In 1995, the Iowa ear rot and mycotoxin survey conducted by the National Agricultural Statistics Service and the USDA National Veterinary Services Laboratory was expanded to include samples from Illinois and Missouri. A total of 639 samples were collected from fields near harvest and analyzed for aflatoxin, fumonisins, vomitoxin, and zearalenone. Iowa samples also were examined for symptoms of ear rot.
Because of dry summer weather, Gibberella ear rot was much less prevalent than in the past two years, appearing in only 4.2 percent of the Iowa samples. This fungus can produce vomitoxin and zearalenone. Fusarium ear rot was very prevalent, as it was in 1993 and 1994, appearing in 88.7 percent of the samples. Average severity of Fusarium ear rot was slightly greater in 1995 than in previous years. This fungus can produce fumonisins. Aspergillus, which can produce aflatoxins, was found in only a few samples.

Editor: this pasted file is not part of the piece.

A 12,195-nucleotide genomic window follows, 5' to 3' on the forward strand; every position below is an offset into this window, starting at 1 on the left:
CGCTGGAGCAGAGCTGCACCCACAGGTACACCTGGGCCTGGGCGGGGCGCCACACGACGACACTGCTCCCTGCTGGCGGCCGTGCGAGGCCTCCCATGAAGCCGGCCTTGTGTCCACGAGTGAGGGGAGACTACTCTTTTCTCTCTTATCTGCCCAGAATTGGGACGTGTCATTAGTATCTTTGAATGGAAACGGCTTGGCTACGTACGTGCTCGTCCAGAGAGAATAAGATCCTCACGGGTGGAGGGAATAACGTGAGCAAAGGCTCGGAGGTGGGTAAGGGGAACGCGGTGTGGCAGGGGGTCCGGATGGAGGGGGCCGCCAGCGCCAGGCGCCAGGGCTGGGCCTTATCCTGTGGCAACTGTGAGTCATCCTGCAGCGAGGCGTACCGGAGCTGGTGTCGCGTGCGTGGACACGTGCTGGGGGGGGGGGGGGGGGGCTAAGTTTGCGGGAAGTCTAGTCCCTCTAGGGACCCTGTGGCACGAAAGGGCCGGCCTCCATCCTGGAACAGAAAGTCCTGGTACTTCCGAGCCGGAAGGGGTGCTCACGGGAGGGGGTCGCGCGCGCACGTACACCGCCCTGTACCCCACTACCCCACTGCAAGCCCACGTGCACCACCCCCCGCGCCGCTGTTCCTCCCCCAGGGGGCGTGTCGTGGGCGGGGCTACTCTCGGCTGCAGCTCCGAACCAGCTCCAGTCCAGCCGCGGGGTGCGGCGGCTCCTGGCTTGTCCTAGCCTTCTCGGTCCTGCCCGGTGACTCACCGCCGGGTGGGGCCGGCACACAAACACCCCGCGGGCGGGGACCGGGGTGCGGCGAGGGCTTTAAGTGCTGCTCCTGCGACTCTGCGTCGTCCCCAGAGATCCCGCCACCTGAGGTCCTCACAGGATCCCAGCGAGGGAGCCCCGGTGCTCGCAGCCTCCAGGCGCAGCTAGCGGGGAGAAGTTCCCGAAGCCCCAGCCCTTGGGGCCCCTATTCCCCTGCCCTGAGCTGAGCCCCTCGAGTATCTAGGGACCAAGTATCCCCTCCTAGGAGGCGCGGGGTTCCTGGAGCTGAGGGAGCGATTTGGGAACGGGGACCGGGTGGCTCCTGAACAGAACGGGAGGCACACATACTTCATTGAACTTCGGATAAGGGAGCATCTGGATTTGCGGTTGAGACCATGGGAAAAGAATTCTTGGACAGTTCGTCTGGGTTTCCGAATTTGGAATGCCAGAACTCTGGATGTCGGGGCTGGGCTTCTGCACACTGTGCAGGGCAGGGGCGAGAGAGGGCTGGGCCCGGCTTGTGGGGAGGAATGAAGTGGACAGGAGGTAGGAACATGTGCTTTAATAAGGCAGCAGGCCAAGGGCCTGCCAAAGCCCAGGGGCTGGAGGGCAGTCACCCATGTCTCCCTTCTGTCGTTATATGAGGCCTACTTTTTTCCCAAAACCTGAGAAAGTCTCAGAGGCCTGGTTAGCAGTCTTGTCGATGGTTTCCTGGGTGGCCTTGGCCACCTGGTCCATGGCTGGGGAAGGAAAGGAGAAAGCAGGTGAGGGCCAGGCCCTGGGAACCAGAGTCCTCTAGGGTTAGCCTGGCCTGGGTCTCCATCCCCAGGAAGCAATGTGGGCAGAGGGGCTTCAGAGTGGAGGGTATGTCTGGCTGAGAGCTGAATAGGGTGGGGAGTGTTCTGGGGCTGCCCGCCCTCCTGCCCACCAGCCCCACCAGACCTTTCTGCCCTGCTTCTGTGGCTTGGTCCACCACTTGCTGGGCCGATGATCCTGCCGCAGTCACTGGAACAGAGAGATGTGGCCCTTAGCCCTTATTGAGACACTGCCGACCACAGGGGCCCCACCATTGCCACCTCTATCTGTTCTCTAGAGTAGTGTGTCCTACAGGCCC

Mycotoxin levels were low, especially in the Iowa samples. Results are shown in Table 1, below:
For fumonisins, levels below 5 ppm are generally considered safe. For vomitoxin, levels below 1 ppm are generally considered safe. Only one sample contained aflatoxin above the regulated limit of 20 ppb. This sample was not from Iowa. Only one sample had a zearalenone concentration higher than the recommended 1 ppm.
These results indicate that serious mycotoxin problems were not common in Iowa in 1995. Nevertheless, there were isolated cases of corn deliveries that were rejected because aflatoxin concentrations were greater than 20 ppb. Additionally, a few cases of fumonisin poisoning of horses were reported in 1995 in Iowa. I do not know if these were associated with 1995 crop or stored corn
This article originally appeared on pages 4-5 of the IC-476 (1) -- January 26, 1996 issue.